New Year’s usually brings several traditions with it. The traditional “toast” at midnight for good luck is almost a universal tradition. Many parts of the globe have a ritual of eating certain foods:
- Pork. The expression “high on the hog” refers to the choice cuts of pork, those from the loin, shoulder and upper leg, long reserved for the elite. The lower parts were reserved for the poor. But things have evened out now and everyone loves all porcine parts! Because of their abundance of fat, it is associated with wealth and prosperity.
- Lentils. Italians eat lentils on New Year’s for wealth and prosperity because the flat legumes were believed to resemble Roman coins.
- Soba noodles. In Japan, they signify long life, but only if you eat them without breaking or chewing them. Slurp these long noodles in one piece for a good long life, or at the very least, a very tasty meal.
- Black–eyed peas. There are several different thoughts on why black–eyed peas have come to symbolize good luck. In America, the prevailing folklore dates back to the Civil War era, when black–eyed peas, also known as field peas, were used to feed grazing cattle. During the Siege of Vicksburg, Mississippi in the late spring of 1863, the town was cut off from all food supplies for nearly two months. The people were close to starvation and resorted to eating the crops previously reserved for feeding their livestock. If it weren’t for the lowly “cowpeas” (as they’re also known) many people wouldn’t have survived. Lucky or resourceful, those folks created one tasty tradition!
- Greens…greenbacks…moola? Makes sense. Leafy greens resemble folded paper money symbolizing wealth and prosperity. Pair them with black–eyed peas and ham for a truly Southern New Year’s tradition (both high on the luck spectrum) and triple your luck for the year.
In other traditions:
It was believed that pantries stocked up with food, wallets and purses that were filled with money would bring prosperity in the New Year. On the other hand, empty pantries and pockets would mean a year of poverty.
Pay your bills and loans before New Year’s Eve, so you don’t have any debt left to haunt you in the New Year (generally a good idea).
In a few cultures, washing dishes and doing laundry on New Year’s Day could foretell a death in the family during the year (let’s face it; who gets out of their jammies on NYD?)
The perpetual “kiss at midnight” ensured that affections and ties would continue through the New Year. Conversely, not doing this sets up for a year of coldness.
Here’s something unique: One must never leave the home before someone comes in first. First footer should be welcomed warmly; but should not have flat feet, cross eyes or a uni-brow. It would be even better if he (or she) came bearing gifts.
The direction of the wind during sunrise on NY morning is a hint to what lies ahead for the year. Wind from the south foretold of fine weather and prosperous time ahead while wind from the north foretold of bad weather. Wind blowing from east foretold of natural calamities and wind from the west foretold of plenty of milk and fish. No wind meant joy and prosperity throughout the coming year.
To dance in the open air, especially round a tree on NYD, ensured luck in love and prosperity and freedom from ill health during the next 12 months.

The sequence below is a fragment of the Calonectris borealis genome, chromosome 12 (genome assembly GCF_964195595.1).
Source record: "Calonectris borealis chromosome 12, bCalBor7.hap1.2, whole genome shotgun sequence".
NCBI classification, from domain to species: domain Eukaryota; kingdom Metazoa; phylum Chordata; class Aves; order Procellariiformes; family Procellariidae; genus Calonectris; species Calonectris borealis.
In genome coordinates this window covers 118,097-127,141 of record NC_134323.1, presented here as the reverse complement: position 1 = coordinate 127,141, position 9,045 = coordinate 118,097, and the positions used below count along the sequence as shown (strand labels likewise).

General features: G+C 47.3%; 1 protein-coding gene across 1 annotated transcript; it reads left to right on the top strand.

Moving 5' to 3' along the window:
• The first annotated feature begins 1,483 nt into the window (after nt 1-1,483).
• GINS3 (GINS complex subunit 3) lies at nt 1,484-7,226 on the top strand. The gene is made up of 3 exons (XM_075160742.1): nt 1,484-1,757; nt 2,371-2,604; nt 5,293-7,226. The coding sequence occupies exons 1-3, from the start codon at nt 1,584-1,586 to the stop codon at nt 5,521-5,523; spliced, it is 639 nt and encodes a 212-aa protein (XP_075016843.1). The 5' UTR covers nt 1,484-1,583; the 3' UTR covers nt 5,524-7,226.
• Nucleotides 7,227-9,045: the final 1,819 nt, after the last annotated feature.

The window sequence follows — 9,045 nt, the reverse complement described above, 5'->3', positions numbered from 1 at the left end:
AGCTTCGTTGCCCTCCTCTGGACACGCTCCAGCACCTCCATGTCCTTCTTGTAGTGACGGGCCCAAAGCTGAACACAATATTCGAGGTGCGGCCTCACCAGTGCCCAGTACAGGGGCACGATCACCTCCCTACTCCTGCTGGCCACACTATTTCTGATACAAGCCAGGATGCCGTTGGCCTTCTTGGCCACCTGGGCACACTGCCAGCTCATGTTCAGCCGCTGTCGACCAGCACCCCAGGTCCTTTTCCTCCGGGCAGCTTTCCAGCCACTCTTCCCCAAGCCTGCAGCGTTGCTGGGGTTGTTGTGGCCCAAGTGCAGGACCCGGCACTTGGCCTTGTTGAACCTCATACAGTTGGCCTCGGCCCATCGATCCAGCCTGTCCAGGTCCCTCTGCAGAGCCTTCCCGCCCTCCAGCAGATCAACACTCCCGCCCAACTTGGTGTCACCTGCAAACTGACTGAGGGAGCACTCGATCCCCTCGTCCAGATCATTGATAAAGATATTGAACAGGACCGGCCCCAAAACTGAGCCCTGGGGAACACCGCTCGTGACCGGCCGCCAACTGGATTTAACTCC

Now that we’ve shared traditions, here’s some suggested new traditions to kick off your New Year:
- Write A Wish List For The New Year
Similar to the widely practiced tradition of making a list of “New Year’s Resolutions,” a “lista de deseos” (wish list) for the new year should include all those goals you’re hoping to reach next year (not those less tangible wishes like “finding the one” or “world peace.”) Whatever it is that you put on your list make sure to also write how you plan to meet those goals or help realize those dreams.
Then, fold it in half and after the clock strikes twelve read it to yourself. Keep it and refer back to it throughout the year!
12 New Months, 12 Wishes, 12 Grapes
As you prepare to countdown to the New Year, make sure you have a plate of grapes close by.
But this is no midnight snack. Before (or during) the hugs and kisses that ensue after the new year begins, make sure to eat 12 grapes — representing the 12 months of the new year — while making a wish for every month/grape that you have.
But beware! Get a sour grape and that could mean a bad month is in store for you. Also, many believe the grapes must be consumed within the first 12 minutes of the new year — or else…
- Run Around The Block With Luggage
Exotic beaches, snowcapped mountains, and century-old monuments await you… just around the corner.
That’s right. If travel is what you’re looking for in the New Year all you have to do is run around your block (or up and down your stairs) with your luggage in hand. But be careful, empty bags won’t get you far. You should pack objects that represent the type of locations you’d like to visit. Place swim trunks in your luggage if you’d like to travel to the beach, a passport if you want to go abroad, or ski gear if you want to hit the slopes.
- Money In Hand When The Clock Hits 12!
If you want to make it rain in the new year, than you might as well start the year off with some cash in hand.
Before the clock strikes twelve put your drink down and grab some bills (preferably from your own wallet). Having money in your hand at midnight is meant to ensure economic prosperity in the New Year.
Keep in mind that holding a $100 bill will give you better results than a $1 bill!
Start Off On The RIGHT foot
There’s nothing like starting the year off on the right foot…literally.
As you’re counting down the final seconds of the year, making sure only your right foot is firmly on the ground can bring you good luck in the New Year. If you ever see someone doing a flamingo stance just at the New Year arrives, then it’s likely they are keen to this New Year’s Eve superstition.